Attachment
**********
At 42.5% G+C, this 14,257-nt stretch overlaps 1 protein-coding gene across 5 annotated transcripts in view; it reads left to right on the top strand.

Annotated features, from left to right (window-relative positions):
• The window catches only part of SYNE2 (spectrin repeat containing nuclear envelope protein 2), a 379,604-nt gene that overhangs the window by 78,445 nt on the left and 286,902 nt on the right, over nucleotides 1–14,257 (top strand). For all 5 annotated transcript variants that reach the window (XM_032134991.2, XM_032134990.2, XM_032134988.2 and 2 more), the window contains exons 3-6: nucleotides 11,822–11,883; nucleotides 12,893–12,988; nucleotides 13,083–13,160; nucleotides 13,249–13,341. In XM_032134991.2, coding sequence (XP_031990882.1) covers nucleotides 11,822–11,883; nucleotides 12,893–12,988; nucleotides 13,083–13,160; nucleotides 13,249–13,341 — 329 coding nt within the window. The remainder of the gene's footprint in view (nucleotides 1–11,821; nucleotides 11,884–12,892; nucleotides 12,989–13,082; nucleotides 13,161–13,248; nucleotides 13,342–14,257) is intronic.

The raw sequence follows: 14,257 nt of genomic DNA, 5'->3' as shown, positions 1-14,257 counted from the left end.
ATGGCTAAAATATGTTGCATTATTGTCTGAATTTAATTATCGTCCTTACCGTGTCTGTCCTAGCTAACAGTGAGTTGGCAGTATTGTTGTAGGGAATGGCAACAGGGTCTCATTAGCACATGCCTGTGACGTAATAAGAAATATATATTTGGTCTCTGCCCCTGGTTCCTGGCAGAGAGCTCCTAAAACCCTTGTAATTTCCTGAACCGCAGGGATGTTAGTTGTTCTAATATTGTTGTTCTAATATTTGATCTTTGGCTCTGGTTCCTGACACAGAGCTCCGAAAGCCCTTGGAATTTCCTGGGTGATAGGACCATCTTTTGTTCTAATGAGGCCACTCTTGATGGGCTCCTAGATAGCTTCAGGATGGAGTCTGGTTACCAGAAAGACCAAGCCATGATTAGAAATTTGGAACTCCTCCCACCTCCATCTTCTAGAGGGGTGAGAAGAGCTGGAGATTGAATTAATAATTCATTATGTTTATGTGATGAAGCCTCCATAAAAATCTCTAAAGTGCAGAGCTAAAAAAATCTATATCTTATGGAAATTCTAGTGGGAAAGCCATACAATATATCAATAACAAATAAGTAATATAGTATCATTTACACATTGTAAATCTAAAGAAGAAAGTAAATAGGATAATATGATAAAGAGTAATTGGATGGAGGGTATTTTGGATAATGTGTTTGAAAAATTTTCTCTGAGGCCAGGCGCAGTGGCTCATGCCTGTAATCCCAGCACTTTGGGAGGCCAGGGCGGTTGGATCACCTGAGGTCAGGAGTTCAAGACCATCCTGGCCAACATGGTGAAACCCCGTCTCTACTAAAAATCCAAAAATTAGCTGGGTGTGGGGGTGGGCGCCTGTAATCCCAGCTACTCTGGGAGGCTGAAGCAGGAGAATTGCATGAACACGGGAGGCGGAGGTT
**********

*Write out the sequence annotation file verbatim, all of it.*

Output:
At 42.5% G+C, this 14,257-nt stretch overlaps 1 protein-coding gene across 5 annotated transcripts in view; it reads left to right on the top strand.

Annotated features, from left to right (window-relative positions):
• The window catches only part of SYNE2 (spectrin repeat containing nuclear envelope protein 2), a 379,604-nt gene that overhangs the window by 78,445 nt on the left and 286,902 nt on the right, over nucleotides 1–14,257 (top strand). For all 5 annotated transcript variants that reach the window (XM_032134991.2, XM_032134990.2, XM_032134988.2 and 2 more), the window contains exons 3-6: nucleotides 11,822–11,883; nucleotides 12,893–12,988; nucleotides 13,083–13,160; nucleotides 13,249–13,341. In XM_032134991.2, coding sequence (XP_031990882.1) covers nucleotides 11,822–11,883; nucleotides 12,893–12,988; nucleotides 13,083–13,160; nucleotides 13,249–13,341 — 329 coding nt within the window. The remainder of the gene's footprint in view (nucleotides 1–11,821; nucleotides 11,884–12,892; nucleotides 12,989–13,082; nucleotides 13,161–13,248; nucleotides 13,342–14,257) is intronic.

The raw sequence follows: 14,257 nt of genomic DNA, 5'->3' as shown, positions 1-14,257 counted from the left end.
ATGGCTAAAATATGTTGCATTATTGTCTGAATTTAATTATCGTCCTTACCGTGTCTGTCCTAGCTAACAGTGAGTTGGCAGTATTGTTGTAGGGAATGGCAACAGGGTCTCATTAGCACATGCCTGTGACGTAATAAGAAATATATATTTGGTCTCTGCCCCTGGTTCCTGGCAGAGAGCTCCTAAAACCCTTGTAATTTCCTGAACCGCAGGGATGTTAGTTGTTCTAATATTGTTGTTCTAATATTTGATCTTTGGCTCTGGTTCCTGACACAGAGCTCCGAAAGCCCTTGGAATTTCCTGGGTGATAGGACCATCTTTTGTTCTAATGAGGCCACTCTTGATGGGCTCCTAGATAGCTTCAGGATGGAGTCTGGTTACCAGAAAGACCAAGCCATGATTAGAAATTTGGAACTCCTCCCACCTCCATCTTCTAGAGGGGTGAGAAGAGCTGGAGATTGAATTAATAATTCATTATGTTTATGTGATGAAGCCTCCATAAAAATCTCTAAAGTGCAGAGCTAAAAAAATCTATATCTTATGGAAATTCTAGTGGGAAAGCCATACAATATATCAATAACAAATAAGTAATATAGTATCATTTACACATTGTAAATCTAAAGAAGAAAGTAAATAGGATAATATGATAAAGAGTAATTGGATGGAGGGTATTTTGGATAATGTGTTTGAAAAATTTTCTCTGAGGCCAGGCGCAGTGGCTCATGCCTGTAATCCCAGCACTTTGGGAGGCCAGGGCGGTTGGATCACCTGAGGTCAGGAGTTCAAGACCATCCTGGCCAACATGGTGAAACCCCGTCTCTACTAAAAATCCAAAAATTAGCTGGGTGTGGGGGTGGGCGCCTGTAATCCCAGCTACTCTGGGAGGCTGAAGCAGGAGAATTGCATGAACACGGGAGGCGGAGGTT